The best new show of 2021 arrived so late in the game; you may have missed it over the Christmas break. But Yellowjackets has quickly become a tour-de-force of television, an average Roy of the Rovers issue given new life as a Showtime television series, introducing us to a talented all-girls football team who find themselves stranded in the middle of nowhere in the 90s after their private plane crashes on the way to Nationals. It sounds familiar – Amazon’s The Wilds told a similar story early this year, and the mother of all plane-crash shows, Lost, is a clear influence. But from the get go there’s something clearly different about Yellowjackets, a Stephen King-inspired horror flick that feels more Lord of the Flies than anything else, mixed in with a split timeline narrative that brings things forward to the present day where you are introduced one-by-one to the characters who survived the 19 months spent in the wilderness, and how it affected their lives as adults and the secrets that they are keeping. It’s a show that makes things clear from the get -go: there are no happy endings.
The characters are all well-realised and match up with the mistakes, strengths and flaws of their modern-day counterparts. You get a rough idea pretty early on of what character makes it out of the horrors that they are about to endure and which character is not; but it doesn’t stop it from being suitably compelling. Juliette Lewis and Sophie Thatcher both share the role of Natalie, who’s as much the protagonist as a show like Yellowjackets allows for, with the teenagers fitting into the loosely defined character stereotypes initially, but like the best shows – they quickly peel apart those stereotypes. We learn of Natalie’s abusive family household and her past, whilst Christina Ricci and Samantha Hanratty play Misty, another core character who we spend much of our time with in the present. There’s also Taissa, played by Jasmin Savoy Brown and Tawny Cypress, as ruthless as she is in the past as a politician – there’s nothing more important to her than winning to the point where she plans to injure a team-mate who she believes is the weak link of the team and provides early conflict when her friends are split on the action to take. Brown herself is only going from strength to strength, also great in The Leftovers.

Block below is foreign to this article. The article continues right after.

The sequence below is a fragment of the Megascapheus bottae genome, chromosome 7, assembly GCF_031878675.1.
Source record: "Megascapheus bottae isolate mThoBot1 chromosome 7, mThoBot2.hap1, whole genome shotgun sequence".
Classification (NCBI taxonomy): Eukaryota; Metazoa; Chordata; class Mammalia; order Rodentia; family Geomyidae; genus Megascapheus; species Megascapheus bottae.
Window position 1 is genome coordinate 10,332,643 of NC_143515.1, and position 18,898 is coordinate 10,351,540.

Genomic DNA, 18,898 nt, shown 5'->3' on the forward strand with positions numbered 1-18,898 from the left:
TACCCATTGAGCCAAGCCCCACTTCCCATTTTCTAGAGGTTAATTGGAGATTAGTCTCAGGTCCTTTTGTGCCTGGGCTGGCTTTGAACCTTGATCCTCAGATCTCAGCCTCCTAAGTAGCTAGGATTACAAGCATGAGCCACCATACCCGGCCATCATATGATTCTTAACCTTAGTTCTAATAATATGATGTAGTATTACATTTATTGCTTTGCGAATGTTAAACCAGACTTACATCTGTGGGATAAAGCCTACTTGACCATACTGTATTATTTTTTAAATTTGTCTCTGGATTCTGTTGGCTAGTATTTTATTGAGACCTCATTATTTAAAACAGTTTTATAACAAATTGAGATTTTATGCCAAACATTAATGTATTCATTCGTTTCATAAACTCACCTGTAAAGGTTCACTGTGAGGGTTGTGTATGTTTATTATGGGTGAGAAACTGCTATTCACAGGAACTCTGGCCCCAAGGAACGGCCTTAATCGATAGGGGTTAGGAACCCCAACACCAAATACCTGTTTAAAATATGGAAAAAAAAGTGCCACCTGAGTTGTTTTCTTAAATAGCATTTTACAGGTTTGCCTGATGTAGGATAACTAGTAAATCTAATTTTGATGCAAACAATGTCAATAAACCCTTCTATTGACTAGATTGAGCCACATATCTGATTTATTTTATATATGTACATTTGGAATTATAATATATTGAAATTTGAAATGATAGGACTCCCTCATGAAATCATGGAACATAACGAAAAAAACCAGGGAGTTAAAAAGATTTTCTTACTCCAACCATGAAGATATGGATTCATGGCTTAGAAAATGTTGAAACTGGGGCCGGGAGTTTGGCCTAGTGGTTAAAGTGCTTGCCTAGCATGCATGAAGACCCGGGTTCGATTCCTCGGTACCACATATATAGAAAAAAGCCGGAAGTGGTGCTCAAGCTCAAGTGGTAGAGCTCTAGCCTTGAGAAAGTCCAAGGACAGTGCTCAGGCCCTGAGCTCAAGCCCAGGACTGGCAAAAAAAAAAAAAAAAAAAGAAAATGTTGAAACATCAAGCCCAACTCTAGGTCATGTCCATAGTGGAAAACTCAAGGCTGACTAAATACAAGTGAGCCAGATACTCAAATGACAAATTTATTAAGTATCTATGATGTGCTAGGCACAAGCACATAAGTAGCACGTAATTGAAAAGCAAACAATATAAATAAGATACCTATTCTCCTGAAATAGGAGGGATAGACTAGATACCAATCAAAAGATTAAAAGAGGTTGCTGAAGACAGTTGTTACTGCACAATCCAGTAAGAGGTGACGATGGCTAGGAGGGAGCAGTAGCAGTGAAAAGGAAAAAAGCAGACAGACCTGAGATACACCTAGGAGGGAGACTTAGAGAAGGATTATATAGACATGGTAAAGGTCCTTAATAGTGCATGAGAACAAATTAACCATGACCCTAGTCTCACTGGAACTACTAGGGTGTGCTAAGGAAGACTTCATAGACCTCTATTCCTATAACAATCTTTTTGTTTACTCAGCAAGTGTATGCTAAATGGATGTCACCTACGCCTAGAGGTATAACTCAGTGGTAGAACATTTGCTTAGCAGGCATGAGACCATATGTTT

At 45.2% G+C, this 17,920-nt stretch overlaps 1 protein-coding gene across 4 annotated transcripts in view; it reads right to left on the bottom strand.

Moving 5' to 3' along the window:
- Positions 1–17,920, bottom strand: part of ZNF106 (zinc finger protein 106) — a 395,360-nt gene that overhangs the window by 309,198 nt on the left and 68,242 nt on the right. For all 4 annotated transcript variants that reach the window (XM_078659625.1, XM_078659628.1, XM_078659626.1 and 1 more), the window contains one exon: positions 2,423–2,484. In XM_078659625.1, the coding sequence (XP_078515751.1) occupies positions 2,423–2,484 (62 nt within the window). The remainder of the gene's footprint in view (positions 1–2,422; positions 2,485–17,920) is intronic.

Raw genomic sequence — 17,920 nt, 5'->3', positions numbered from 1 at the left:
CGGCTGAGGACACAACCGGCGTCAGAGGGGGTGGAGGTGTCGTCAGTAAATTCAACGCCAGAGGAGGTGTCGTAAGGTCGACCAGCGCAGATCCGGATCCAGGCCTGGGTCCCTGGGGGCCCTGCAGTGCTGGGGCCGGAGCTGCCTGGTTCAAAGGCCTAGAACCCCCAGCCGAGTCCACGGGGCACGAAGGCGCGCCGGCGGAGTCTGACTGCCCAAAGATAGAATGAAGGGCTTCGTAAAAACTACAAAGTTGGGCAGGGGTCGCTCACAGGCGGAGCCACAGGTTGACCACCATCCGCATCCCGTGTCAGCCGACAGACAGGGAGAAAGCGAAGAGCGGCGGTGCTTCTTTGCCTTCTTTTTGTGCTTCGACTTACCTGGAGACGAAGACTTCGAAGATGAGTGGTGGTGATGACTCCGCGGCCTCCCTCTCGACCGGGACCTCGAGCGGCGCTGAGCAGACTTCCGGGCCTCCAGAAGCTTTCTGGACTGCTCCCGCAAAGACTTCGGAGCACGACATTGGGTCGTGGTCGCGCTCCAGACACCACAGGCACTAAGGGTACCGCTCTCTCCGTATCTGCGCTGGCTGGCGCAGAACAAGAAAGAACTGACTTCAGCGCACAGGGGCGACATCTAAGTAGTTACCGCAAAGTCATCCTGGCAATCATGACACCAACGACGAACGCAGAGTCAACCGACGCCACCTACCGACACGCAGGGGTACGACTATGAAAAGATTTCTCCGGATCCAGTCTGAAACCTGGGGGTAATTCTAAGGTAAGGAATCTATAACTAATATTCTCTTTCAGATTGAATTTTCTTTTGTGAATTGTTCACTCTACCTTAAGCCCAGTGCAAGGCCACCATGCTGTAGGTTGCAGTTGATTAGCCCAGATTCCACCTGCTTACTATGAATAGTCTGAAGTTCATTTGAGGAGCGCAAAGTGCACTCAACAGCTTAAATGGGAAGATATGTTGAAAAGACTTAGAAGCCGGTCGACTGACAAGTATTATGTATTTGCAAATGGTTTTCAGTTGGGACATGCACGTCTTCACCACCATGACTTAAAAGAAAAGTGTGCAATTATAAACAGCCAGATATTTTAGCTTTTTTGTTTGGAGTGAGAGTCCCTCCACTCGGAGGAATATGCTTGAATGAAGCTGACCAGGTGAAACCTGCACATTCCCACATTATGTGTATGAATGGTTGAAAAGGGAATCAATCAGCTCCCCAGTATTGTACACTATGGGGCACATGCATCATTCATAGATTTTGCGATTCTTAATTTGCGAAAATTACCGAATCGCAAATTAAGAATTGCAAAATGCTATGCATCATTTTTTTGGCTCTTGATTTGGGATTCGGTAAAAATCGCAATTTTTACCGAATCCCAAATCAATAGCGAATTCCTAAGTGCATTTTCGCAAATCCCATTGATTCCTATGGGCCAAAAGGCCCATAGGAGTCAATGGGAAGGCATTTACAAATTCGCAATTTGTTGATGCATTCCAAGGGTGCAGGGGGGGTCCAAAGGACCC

These are characters that are shadows of their former selves; having moved on with their lives – it’s one of the rare shows that explores what happens next in a young adult drama series – meaning that it’s essentially two shows for the price of one. In one, it’s Lord of the Flies, in the other, it’s True Detective – with the narrative blending together seamlessly. Most shows struggle to get the timeline balance just right, for example, in Arrow I always cared more about one storyline over the other. But that’s not the case in Yellowjackets, both halves of the narrative form a collective whole and the show finds the right balance for them both – without one you wouldn’t have the other.
The tone is immediately atmospheric; it nails both the setting of the 90s and the present day, with the music matching both eras to precision – the theme song is a source of wonder in its own right, a Buffy the Vampire Slayer throwback that makes the show almost feel like a true-crime story unfolding with archive footage of the younger characters depicted on screen. It’s instrumental in setting the mood when it appears, and rare still has the soundtrack been used badly. The music helps get you in the character’s headspace, and not just that, but it’s the little things, too, for example, a character smashes in a vending machine only to grab the item that they paid for rather than take everything in the vending machine. These characters are clearly well-defined, well-planned, and you can see the heavy hand of the traumatic experiences that they went through in the woods shaping the course of their lives for better or – in most cases, for worst.